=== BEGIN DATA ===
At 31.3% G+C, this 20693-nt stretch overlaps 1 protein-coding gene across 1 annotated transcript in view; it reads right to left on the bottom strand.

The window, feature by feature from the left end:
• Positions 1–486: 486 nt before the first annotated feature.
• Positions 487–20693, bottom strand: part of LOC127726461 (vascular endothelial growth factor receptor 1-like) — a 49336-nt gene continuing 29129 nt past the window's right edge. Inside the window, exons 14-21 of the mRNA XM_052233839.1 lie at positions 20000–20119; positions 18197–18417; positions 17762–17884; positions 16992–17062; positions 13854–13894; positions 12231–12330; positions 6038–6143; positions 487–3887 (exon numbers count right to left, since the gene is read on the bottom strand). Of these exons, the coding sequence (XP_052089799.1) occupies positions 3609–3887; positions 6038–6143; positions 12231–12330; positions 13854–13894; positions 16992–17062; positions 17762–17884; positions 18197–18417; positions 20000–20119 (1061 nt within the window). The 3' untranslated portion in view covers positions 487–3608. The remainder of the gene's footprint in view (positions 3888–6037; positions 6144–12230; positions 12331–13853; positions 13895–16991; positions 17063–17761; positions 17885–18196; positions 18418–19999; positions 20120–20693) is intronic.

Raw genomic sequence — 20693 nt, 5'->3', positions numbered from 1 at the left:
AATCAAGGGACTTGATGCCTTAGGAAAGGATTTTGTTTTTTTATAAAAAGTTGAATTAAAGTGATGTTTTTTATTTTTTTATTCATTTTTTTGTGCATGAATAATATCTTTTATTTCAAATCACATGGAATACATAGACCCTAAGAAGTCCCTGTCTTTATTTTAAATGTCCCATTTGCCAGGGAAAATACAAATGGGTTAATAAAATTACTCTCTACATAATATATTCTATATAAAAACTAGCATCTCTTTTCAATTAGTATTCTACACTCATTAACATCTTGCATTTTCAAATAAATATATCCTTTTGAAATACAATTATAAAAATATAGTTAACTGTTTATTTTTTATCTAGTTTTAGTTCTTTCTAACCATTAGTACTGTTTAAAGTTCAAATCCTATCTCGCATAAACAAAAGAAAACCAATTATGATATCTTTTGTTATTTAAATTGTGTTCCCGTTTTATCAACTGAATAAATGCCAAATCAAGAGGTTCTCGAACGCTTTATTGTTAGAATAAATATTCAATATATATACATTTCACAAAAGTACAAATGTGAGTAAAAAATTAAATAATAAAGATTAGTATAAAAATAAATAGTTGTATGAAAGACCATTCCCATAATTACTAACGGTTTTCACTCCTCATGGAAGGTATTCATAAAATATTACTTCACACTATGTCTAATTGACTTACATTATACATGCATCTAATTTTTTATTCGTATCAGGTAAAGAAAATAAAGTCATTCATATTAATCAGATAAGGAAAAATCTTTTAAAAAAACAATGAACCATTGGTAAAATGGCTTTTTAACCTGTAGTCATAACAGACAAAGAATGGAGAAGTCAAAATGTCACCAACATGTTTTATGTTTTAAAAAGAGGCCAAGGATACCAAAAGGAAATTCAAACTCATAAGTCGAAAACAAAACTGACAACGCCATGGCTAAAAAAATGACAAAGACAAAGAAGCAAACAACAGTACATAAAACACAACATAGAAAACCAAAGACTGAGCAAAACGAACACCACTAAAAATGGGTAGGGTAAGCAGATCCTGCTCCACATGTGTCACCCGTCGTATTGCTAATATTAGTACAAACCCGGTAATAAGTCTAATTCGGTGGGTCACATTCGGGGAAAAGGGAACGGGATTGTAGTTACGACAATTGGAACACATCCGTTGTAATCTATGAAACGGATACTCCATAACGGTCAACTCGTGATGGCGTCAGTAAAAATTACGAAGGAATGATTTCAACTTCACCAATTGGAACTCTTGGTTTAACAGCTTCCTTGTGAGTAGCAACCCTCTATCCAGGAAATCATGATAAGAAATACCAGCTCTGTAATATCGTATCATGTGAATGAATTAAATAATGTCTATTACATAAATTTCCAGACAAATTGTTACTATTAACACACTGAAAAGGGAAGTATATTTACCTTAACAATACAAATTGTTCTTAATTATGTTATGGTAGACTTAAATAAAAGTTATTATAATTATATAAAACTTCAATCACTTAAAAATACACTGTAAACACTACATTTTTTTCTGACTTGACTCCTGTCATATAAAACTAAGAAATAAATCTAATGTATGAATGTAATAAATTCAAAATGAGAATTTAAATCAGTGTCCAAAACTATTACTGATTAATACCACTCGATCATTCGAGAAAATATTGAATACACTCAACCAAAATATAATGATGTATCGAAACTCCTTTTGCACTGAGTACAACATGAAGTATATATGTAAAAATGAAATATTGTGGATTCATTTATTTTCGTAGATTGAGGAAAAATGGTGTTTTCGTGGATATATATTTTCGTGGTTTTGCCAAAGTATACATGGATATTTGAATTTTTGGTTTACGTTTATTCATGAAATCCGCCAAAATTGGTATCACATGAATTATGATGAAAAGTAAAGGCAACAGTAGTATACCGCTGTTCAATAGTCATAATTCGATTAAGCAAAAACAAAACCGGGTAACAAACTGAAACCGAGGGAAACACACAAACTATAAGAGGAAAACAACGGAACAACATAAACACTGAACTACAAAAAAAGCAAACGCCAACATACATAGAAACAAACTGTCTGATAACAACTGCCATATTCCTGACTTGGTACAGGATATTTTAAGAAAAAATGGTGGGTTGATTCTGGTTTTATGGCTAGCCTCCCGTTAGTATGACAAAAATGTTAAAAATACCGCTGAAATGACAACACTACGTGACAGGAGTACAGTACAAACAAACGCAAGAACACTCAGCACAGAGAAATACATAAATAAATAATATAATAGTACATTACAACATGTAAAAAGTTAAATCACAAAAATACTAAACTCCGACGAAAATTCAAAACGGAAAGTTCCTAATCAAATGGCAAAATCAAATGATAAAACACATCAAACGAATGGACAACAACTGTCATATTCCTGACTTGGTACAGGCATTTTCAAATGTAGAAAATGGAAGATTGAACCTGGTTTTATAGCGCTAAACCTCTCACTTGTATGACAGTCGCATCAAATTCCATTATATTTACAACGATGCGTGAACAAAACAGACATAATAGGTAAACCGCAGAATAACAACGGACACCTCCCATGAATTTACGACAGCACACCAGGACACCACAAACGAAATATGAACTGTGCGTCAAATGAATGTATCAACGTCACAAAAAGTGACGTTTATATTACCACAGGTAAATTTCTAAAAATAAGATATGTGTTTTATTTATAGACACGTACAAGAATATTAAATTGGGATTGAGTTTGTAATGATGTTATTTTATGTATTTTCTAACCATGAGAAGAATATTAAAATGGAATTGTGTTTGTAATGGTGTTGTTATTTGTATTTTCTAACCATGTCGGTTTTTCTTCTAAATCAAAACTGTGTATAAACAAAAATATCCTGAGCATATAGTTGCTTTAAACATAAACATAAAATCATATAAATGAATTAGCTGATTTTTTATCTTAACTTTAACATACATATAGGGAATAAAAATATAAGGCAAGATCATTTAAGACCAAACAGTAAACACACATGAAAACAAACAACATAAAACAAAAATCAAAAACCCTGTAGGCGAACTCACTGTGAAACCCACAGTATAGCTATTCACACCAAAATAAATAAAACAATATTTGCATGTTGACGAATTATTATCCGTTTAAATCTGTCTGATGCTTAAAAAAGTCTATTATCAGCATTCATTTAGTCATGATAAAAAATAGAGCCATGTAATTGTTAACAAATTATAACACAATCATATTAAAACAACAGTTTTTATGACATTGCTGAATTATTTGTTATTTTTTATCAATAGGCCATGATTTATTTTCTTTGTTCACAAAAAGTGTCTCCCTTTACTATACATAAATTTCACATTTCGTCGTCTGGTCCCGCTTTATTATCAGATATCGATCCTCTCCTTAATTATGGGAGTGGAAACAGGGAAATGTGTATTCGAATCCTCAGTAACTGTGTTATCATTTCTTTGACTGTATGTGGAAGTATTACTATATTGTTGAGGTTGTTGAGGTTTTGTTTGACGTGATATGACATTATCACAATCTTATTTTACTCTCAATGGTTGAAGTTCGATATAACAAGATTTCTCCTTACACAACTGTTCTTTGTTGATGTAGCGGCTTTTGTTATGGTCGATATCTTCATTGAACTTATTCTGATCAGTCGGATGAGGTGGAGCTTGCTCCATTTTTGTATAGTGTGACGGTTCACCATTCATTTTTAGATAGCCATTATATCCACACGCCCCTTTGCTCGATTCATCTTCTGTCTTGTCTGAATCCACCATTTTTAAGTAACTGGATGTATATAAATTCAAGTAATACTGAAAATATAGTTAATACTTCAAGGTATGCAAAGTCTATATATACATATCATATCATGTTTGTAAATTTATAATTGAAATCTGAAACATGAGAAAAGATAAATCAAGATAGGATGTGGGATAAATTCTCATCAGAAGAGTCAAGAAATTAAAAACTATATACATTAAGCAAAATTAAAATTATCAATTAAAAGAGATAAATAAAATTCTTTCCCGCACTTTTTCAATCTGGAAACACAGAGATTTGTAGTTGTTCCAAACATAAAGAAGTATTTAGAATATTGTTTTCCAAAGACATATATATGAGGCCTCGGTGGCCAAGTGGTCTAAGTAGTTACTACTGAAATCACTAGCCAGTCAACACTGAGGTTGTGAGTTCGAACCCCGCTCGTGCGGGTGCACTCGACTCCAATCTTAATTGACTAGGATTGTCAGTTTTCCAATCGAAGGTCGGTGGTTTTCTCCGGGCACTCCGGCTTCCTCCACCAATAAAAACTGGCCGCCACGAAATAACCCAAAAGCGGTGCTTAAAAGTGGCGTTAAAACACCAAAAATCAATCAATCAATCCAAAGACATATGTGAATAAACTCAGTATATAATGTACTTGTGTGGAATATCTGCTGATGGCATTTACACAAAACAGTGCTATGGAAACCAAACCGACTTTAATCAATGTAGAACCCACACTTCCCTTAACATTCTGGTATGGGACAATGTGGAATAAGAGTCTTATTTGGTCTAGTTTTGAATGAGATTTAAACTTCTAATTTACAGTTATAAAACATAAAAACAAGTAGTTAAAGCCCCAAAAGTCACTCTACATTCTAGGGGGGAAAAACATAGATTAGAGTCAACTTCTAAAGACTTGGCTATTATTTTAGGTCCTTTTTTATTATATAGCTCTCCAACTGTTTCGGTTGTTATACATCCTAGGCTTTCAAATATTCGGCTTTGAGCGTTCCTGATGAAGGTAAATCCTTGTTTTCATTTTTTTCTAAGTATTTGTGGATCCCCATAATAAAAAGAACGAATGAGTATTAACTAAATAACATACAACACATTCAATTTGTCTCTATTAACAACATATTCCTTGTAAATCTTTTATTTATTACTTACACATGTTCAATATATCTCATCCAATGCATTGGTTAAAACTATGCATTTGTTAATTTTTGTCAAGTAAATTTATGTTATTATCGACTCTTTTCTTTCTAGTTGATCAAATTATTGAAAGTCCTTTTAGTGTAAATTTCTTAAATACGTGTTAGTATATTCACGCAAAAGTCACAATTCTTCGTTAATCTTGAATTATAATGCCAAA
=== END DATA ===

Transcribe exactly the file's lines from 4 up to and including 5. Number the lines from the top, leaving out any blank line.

• Positions 487–20693, bottom strand: part of LOC127726461 (vascular endothelial growth factor receptor 1-like) — a 49336-nt gene continuing 29129 nt past the window's right edge. Inside the window, exons 14-21 of the mRNA XM_052233839.1 lie at positions 20000–20119; positions 18197–18417; positions 17762–17884; positions 16992–17062; positions 13854–13894; positions 12231–12330; positions 6038–6143; positions 487–3887 (exon numbers count right to left, since the gene is read on the bottom strand). Of these exons, the coding sequence (XP_052089799.1) occupies positions 3609–3887; positions 6038–6143; positions 12231–12330; positions 13854–13894; positions 16992–17062; positions 17762–17884; positions 18197–18417; positions 20000–20119 (1061 nt within the window). The 3' untranslated portion in view covers positions 487–3608. The remainder of the gene's footprint in view (positions 3888–6037; positions 6144–12230; positions 12331–13853; positions 13895–16991; positions 17063–17761; positions 17885–18196; positions 18418–19999; positions 20120–20693) is intronic.

Raw genomic sequence — 20693 nt, 5'->3', positions numbered from 1 at the left: